If I knew that scoring a 58 on the exam would give me an A, I'm really not going to worry about studying, though there is a chance that getting the A on the midterm would change my tastes for going for an A on the final. How this manifests itself will be hard to judge; if all I need to study is a little more to keep my A, then absolutely study more. If it takes much studying to achieve a significant improvement, study the same. Finally if the test is arbitrary, study less.

In a way, you could suggest that the student will work as hard studying for the test as the teacher does making the test. Multiple choice tests are hard to write, and students will study more because they can improve more easily by studying. Short answer questions are a little easier, and students know they will either know it or they won't. An essay exam can be prepared 10 minutes before class, or right when the prof walks in by writing the question on the board, and students knowing there is little chance that any given topic will be on the exam and that it is most arbitrarily graded by a lazy teacher will study less.

Mandy writes:

I think this depends on which effect dominants: the income effect or the substitution effect.

An similar example is , say, I find a babysitting job. I am expected to be paid $12 per hour. At the end of the day the baby's mother pays me actually $15 hourly because she finds I am a wonderful babysitter. Suppose I think in the future if I provide services with similar quality (it will be different if the extra money will be gone if my performance falls), I will get $15 per hour. Will I work longer hours in the future?

Thus, the question is translated into the labor supply change according to the change of wage---we have learned that from the textbook.

saltmanSPIFF writes:

Instead of maximizing single test results in discrete time, my goal is to maximize my course grade. After a decade and a half of test-taking, I think I have rational expectations with respect to grades. I treat the pleasantly high score as an outlier. Ricardian equivalence holds; I don't change my study habits.

Bob Murphy writes:

For some reason, I have a hunch that Bryan was thinking like this:

"I bet you guys *thought* the obvious answer was you should study less next time, but actually that violates basic micro. What you've found is that the price of getting one more percentage point on your exam is lower than you thought, so you should 'buy' more of it. If it becomes cheaper to raise your GPA, you should engage in more of that activity."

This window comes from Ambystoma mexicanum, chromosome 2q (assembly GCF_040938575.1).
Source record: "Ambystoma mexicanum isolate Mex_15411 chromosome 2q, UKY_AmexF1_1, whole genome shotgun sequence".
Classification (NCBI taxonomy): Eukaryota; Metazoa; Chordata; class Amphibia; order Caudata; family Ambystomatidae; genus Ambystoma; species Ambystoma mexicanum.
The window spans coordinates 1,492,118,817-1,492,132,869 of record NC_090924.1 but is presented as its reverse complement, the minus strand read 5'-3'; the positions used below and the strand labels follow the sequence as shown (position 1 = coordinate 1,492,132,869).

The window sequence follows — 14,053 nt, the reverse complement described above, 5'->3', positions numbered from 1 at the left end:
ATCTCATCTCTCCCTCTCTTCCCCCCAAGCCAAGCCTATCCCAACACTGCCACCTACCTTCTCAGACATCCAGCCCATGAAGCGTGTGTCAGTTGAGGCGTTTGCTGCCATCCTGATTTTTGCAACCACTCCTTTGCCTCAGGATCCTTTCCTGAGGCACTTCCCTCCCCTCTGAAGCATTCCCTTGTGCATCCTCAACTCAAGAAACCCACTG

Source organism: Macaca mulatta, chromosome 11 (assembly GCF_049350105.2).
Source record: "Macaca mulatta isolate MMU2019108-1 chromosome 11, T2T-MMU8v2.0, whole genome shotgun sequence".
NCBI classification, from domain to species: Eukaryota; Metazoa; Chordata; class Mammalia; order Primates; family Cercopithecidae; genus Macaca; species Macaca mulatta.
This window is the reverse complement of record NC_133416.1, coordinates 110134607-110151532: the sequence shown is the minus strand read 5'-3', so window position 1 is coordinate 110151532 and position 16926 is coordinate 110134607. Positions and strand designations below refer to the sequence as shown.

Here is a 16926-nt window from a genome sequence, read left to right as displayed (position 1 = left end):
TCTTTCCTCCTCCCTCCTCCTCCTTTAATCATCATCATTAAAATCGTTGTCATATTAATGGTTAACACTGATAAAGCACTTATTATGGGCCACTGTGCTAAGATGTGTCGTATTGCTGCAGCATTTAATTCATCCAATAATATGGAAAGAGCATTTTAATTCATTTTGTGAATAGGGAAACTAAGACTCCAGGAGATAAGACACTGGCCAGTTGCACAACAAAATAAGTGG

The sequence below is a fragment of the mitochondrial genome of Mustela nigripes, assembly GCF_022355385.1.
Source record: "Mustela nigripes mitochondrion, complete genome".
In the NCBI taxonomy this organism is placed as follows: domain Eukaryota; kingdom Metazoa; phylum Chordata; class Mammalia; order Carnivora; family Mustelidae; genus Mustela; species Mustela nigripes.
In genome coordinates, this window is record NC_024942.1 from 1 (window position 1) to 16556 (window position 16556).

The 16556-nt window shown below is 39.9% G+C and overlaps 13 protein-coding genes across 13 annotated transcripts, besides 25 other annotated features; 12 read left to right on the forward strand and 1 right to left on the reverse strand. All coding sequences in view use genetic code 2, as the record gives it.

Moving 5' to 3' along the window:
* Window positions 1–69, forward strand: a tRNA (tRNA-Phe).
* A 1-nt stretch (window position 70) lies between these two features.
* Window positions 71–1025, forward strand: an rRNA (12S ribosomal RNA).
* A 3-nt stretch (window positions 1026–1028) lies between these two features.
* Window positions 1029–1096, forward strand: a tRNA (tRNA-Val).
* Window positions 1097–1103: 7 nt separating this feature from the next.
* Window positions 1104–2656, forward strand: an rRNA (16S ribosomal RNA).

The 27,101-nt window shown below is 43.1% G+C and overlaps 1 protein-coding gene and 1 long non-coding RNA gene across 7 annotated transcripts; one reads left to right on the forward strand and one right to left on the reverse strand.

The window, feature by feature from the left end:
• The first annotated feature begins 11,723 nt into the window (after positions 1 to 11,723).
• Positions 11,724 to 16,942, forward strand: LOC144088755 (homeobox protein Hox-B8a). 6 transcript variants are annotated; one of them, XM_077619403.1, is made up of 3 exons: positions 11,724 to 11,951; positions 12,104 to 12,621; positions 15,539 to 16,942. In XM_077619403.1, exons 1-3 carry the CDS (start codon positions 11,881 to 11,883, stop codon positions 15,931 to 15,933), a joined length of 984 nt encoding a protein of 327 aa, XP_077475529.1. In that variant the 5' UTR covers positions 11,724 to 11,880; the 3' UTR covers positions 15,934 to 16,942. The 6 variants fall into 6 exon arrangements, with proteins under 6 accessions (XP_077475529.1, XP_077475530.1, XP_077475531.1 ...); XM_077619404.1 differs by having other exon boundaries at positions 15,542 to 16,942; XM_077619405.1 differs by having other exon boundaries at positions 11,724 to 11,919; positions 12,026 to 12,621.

But like I said, I think this is wrong (assuming that is in fact where Bryan was coming from), for the reasons you guys (and gals) have spelled out.

Dr. Friedman, if you're still reading, this is exactly the problem I had with your analysis of housing prices. :)

azmyth writes:

Unlike most goods, there is a clear maximum satiation point for grades. Students should aim for the lowest possible percentage that will still give them an A, usually 90%. If a student scores considerably higher, they can reduce their effort and still get the A.

If a student thinks they are close to failing, and get a C, they might increase studying in an effort to get an A or B instead of dropping out entirely.

Kevin S writes:

The answer to this question depends on whether the "expected" grade is in line with the desired grade. One can expect a C and receive a B while desiring an A, in which case he may study more if getting an A is worth the opportunity cost of the extra time it takes. On the other hand, one can expect a B and receive an A while only desiring a C, in which case he should study less, seeing that if he only desires a C, then the time it takes to achieve any higher than this could be better spend doing other things.